In Poll-Bound Uttarakhand, Congress Taking Steps to Curb Infighting

With Harish Rawat leading the Congress's campaign in the state, the party appears to be in the running to pose a serious challenge to the ruling BJP.

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New Delhi: With the announcement of dates for the assembly elections in Uttarakhand due soon, the Congress appears to have taken the lead in in setting its house in order in the state, in the face of a stiff challenge posed by the ruling Bharatiya Janata Party (BJP) and the new entrant, the Aam Aadmi Party (AAP).

The party realises that wooing voters will not be enough to secure a victory in the state this time; it needs to be able to keep its flock together. As such, it has taken quick steps to bring the entire state leadership together, ahead of the ticket finalisation process.

The party had been witnessing a tug of war between former chief minister Harish Rawat and its All India Congress Committee (AICC) in-charge for Uttarakhand, Devender Yadav. However, after the former tweeted that he was being made to work with his “hands tied”, party leadership moved in to quell the disaffection.

The tweet that stirred the party into action

A few days before Congress chief Rahul Gandhi was set to visit the state, Rawat created waves when, without naming names, he tweeted: “The representatives of those on whose orders I have to swim are tying my hands and feet”.

Rawat was ostensibly peeved at the way in which the party’s central leadership had been acting in the state through AICC state in-charge Yadav.

In order to quickly bury the crisis looming in its Uttarakhand unit, the Congress made Rawat chairman of the campaign committee for the upcoming polls. However, the questions which still remains in the minds of the people is: Why did the party’s central leadership make Rawat feel uneasy? After all, he remains the Congress’s biggest face in the state.

Rawat was entrusted with Punjab, but faced trouble at home

Until late October last year, Rawat was in charge of the Congress in Punjab. His tenure was quite eventful to say the least; it featured a rebellion against former chief minister Captain Amarinder Singh which culminated in the senior Sikh leader’s ouster from the post and precipitated his subsequent exit from the party.

The change in leadership which followed saw Dalit leader Charanjit Singh Channi take up the post of chief minister. Around the same time, Rawat had said that the Congress should adopt a similar strategy in Uttarakhand. While his words were an attempt to woo Dalit voters in the state, subsequent developments indicated that he had higher aspirations and remained keen on leading the party’s charge.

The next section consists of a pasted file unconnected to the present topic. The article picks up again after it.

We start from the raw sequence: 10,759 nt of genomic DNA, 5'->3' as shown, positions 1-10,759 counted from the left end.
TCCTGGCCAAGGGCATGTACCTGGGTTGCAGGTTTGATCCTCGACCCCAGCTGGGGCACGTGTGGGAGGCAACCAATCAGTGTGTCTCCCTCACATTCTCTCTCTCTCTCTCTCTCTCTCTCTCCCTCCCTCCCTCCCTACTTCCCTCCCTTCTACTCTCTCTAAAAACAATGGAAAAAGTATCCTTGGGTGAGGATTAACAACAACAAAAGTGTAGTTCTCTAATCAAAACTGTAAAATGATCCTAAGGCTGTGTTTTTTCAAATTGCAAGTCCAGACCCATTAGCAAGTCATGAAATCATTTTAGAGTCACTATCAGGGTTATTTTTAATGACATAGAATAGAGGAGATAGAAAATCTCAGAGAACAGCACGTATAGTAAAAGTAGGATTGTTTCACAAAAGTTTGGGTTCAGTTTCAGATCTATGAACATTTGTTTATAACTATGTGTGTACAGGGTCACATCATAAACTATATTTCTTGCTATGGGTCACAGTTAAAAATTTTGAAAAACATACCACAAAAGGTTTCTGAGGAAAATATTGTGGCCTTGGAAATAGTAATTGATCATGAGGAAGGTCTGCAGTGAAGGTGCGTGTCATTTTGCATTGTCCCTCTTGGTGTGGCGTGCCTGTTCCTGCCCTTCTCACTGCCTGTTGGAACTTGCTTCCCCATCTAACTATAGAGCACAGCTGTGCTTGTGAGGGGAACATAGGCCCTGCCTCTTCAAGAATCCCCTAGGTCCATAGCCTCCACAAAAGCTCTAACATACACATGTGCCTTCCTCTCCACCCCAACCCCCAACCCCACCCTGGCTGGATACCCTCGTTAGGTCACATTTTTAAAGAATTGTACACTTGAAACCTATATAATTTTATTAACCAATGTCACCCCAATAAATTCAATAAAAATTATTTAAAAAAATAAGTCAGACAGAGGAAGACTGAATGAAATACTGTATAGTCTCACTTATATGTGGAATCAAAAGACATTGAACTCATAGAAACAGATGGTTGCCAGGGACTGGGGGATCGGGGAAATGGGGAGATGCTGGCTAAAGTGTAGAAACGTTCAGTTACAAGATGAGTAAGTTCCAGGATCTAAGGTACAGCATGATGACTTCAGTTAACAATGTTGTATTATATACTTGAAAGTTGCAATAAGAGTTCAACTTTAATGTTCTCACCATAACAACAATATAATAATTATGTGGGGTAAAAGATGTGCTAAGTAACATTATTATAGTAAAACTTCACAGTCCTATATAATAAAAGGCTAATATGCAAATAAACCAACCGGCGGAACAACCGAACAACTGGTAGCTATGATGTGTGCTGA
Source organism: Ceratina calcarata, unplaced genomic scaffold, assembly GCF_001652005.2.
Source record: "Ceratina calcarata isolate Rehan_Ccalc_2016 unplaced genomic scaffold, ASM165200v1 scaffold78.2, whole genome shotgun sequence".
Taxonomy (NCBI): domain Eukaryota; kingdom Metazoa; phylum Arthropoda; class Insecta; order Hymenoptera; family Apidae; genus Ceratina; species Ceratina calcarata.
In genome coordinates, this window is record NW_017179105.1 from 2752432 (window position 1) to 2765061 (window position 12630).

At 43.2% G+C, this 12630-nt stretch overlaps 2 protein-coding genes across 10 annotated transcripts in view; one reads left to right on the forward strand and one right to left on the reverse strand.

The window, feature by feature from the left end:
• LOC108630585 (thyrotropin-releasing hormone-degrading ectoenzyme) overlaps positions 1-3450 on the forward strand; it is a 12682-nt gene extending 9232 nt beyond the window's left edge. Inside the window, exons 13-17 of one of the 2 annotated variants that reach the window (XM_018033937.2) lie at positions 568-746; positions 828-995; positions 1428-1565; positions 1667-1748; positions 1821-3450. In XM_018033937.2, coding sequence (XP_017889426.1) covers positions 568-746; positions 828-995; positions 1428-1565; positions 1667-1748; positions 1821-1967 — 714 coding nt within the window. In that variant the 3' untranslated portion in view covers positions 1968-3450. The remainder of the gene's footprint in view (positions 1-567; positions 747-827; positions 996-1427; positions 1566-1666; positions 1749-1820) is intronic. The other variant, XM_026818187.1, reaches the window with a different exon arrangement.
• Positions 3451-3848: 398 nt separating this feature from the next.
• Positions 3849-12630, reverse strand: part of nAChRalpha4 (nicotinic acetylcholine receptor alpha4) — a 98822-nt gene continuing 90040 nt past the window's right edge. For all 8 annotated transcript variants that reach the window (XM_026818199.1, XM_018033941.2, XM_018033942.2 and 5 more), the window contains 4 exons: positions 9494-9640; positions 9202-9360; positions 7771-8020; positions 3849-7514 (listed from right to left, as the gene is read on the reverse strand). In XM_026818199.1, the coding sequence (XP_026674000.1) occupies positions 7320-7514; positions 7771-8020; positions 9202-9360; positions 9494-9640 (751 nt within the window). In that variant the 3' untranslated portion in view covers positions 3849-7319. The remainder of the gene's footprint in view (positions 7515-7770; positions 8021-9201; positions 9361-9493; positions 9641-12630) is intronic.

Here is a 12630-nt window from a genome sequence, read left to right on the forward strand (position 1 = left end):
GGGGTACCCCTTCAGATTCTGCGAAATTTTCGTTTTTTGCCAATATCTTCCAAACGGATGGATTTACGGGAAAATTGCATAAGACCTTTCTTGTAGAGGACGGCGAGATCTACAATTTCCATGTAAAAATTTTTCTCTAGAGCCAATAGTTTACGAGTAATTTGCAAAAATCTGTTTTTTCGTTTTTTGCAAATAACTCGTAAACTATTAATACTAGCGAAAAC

Punjab CM Charanjit Singh Channi, PPCC President Navjot Singh Sidhu, Congress Punjab in-charge Harish Chaudhary and Punjab Assembly Speaker Rana KP Singh meet party leader Harish Rawat, in Dehradun, Tuesday, Nov. 2, 2021. Photo: PTI

Also read: How Close Is Uttarakhand to Electing a Dalit CM?

The Congress, however, appeared to be playing a double game of its own. While the party entrusted Rawat with the sensitive job of leading the campaign, it used Yadav – who is only a former two-term Delhi legislator and has never held any ministerial post anywhere – to pander to other leaders who are seen as Rawat’s rivals in the state.

Rawat’s camp complained of interference

Rawat was irked when, at the insistence of the rival camp, posters of him were taken down ahead of Gandhi’s visit. Thereafter, the Uttarakhand Pradesh Congress Committee’s (PCC) media adviser Surendra Aggarwal, who is considered a Rawat loyalist, went on record to say, “…there is too much interference by the AICC state in-charge in PCC activities and decisions.”

In fact, this was one of the reasons why PCC chief Ganesh Godiyal supported Rawat during the meeting with senior party leaders in Delhi.

However, the rift in the party appears to have set aside for the time being. The Congress has started the process of shortlisting names of candidates for the 70 assembly seats. As one senior party leader indicated, it has also found a convenient way to assuage any hurt feelings: by not imposing any ban on giving tickets to the children of senior party leaders.

‘One family, one ticket’ may not be the norm

In an effort to quell any infighting, the party is likely to give its ‘one family, one ticket’ policy a pass this time. Rawat’s daughter Anupama, national general secretary of the Mahila Congress, is seeking a ticket from any one of the three specific assembly seats in the Hardwar district. There are 14 assembly seats which fall within the Haridwar Lok Sabha constituency from which Rawat was elected in 2009; 11 are in the Haridwar district while three are in the Dehradun district. Rawat’s two sons, Virendra and Anand, have also expressed their desire to contest elections.

Similarly, Pritam Singh, leader of the Opposition in the assembly, has sought a ticket for his son Abhishek and former senior minister, Yashpal Arya, who re-joined the Congress after leaving BJP in October last year, has asked for one for his son Sanjiv. Likewise, former leader Indira Hridayesh’s son Sumit, has sought a ticket.

Accommodating the requests of these leaders may prove to be a simple solution to the bickering and dissent within the Congress which adversely impacted its electoral outcomes in the state in 2017. The fact that several BJP leaders as well as state AAP working president and former IPS officer Anant Ram Chauhan have chosen to join the party recently may indicate that the Congress in now seen as a serious contender to form the next Uttarakhand government.